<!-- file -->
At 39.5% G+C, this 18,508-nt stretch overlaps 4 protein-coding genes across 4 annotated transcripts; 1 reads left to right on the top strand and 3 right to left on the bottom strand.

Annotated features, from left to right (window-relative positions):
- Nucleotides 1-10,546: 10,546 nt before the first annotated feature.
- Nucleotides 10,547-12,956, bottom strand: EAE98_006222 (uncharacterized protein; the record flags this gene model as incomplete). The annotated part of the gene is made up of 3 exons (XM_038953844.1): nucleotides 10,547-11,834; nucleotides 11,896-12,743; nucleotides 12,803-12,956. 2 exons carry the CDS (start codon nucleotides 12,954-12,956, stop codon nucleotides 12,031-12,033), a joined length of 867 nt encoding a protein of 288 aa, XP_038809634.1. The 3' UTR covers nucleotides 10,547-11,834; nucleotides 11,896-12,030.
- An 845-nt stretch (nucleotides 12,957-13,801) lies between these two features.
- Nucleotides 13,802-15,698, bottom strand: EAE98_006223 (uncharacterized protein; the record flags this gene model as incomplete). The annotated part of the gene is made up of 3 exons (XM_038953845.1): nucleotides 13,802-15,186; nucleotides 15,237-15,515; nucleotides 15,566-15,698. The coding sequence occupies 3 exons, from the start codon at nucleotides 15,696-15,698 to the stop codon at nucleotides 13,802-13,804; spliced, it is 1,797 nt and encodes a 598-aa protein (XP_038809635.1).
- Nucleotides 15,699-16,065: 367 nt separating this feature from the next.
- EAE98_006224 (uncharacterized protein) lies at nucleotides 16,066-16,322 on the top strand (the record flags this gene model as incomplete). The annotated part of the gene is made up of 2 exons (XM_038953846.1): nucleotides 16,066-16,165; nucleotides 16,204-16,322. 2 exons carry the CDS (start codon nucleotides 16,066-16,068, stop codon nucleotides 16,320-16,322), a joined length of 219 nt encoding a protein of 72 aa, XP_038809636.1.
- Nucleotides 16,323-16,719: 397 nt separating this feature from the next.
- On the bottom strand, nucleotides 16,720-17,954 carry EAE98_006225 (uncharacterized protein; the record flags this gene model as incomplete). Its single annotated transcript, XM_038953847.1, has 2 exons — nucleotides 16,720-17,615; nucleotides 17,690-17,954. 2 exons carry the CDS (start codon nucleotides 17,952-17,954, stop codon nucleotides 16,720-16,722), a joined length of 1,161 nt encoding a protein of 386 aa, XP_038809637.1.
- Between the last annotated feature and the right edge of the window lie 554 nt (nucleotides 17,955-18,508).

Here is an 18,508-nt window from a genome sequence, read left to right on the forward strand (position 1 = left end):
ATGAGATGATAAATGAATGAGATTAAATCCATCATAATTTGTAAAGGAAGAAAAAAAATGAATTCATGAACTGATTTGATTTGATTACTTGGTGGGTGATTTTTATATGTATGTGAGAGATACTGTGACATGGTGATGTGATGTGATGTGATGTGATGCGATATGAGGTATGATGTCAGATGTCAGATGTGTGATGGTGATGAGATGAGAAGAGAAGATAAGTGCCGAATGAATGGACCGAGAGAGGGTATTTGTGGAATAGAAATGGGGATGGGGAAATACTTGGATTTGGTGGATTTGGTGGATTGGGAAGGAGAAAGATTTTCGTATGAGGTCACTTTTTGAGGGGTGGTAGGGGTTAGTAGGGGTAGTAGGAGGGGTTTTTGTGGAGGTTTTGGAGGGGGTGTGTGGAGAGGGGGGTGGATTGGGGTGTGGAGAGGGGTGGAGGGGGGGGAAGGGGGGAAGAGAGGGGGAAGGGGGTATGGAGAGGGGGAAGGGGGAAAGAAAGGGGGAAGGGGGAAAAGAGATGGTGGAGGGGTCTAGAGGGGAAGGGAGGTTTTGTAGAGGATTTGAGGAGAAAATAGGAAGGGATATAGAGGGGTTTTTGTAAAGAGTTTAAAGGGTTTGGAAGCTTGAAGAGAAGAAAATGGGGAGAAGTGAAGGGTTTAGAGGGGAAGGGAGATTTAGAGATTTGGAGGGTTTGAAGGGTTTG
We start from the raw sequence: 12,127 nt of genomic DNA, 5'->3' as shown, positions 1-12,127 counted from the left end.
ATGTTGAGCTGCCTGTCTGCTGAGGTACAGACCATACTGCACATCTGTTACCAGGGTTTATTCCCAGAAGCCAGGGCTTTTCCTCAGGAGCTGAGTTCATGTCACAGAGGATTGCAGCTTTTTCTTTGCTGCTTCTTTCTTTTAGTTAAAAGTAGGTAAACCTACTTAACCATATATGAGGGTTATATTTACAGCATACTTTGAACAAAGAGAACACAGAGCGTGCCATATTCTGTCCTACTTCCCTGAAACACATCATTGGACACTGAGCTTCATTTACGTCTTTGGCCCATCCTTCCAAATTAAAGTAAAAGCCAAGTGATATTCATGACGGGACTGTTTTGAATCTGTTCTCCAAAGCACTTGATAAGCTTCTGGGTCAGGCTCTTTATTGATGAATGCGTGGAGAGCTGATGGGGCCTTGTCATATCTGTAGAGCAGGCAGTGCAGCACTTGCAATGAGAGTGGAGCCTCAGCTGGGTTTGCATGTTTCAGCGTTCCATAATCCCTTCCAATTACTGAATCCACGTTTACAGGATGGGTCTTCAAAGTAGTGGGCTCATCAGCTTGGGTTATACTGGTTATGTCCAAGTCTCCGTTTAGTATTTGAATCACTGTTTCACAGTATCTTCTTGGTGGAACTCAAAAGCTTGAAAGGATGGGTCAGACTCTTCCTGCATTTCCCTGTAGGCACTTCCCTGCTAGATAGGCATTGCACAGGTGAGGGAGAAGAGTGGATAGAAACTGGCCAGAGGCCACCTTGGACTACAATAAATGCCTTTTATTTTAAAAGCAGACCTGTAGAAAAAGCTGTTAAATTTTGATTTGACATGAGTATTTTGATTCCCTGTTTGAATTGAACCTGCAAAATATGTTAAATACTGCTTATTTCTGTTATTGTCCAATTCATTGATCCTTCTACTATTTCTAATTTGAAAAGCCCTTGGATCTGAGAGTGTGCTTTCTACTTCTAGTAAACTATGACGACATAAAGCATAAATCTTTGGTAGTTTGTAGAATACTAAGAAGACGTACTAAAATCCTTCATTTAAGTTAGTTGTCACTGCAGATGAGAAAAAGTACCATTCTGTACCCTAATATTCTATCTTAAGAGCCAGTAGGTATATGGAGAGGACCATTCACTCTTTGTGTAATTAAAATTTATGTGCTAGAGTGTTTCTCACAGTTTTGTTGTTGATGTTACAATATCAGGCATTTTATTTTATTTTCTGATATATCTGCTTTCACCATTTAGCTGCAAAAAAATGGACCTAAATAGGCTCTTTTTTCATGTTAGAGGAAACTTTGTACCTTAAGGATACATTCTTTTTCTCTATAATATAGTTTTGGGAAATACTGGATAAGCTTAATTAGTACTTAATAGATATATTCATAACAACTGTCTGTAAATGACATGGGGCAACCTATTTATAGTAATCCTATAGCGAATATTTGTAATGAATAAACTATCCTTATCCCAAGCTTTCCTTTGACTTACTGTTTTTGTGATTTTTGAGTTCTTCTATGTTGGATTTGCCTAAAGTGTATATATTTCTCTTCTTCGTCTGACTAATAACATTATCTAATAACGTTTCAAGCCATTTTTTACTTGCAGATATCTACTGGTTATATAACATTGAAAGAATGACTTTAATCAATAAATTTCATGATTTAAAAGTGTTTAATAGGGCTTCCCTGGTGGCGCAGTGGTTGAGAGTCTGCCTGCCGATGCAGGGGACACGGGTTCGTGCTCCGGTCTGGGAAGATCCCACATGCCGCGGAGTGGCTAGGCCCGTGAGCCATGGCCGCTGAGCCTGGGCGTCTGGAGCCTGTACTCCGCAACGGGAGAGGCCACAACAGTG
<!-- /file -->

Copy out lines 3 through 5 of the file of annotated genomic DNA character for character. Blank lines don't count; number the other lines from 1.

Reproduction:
- Nucleotides 1-10,546: 10,546 nt before the first annotated feature.
- Nucleotides 10,547-12,956, bottom strand: EAE98_006222 (uncharacterized protein; the record flags this gene model as incomplete). The annotated part of the gene is made up of 3 exons (XM_038953844.1): nucleotides 10,547-11,834; nucleotides 11,896-12,743; nucleotides 12,803-12,956. 2 exons carry the CDS (start codon nucleotides 12,954-12,956, stop codon nucleotides 12,031-12,033), a joined length of 867 nt encoding a protein of 288 aa, XP_038809634.1. The 3' UTR covers nucleotides 10,547-11,834; nucleotides 11,896-12,030.
- An 845-nt stretch (nucleotides 12,957-13,801) lies between these two features.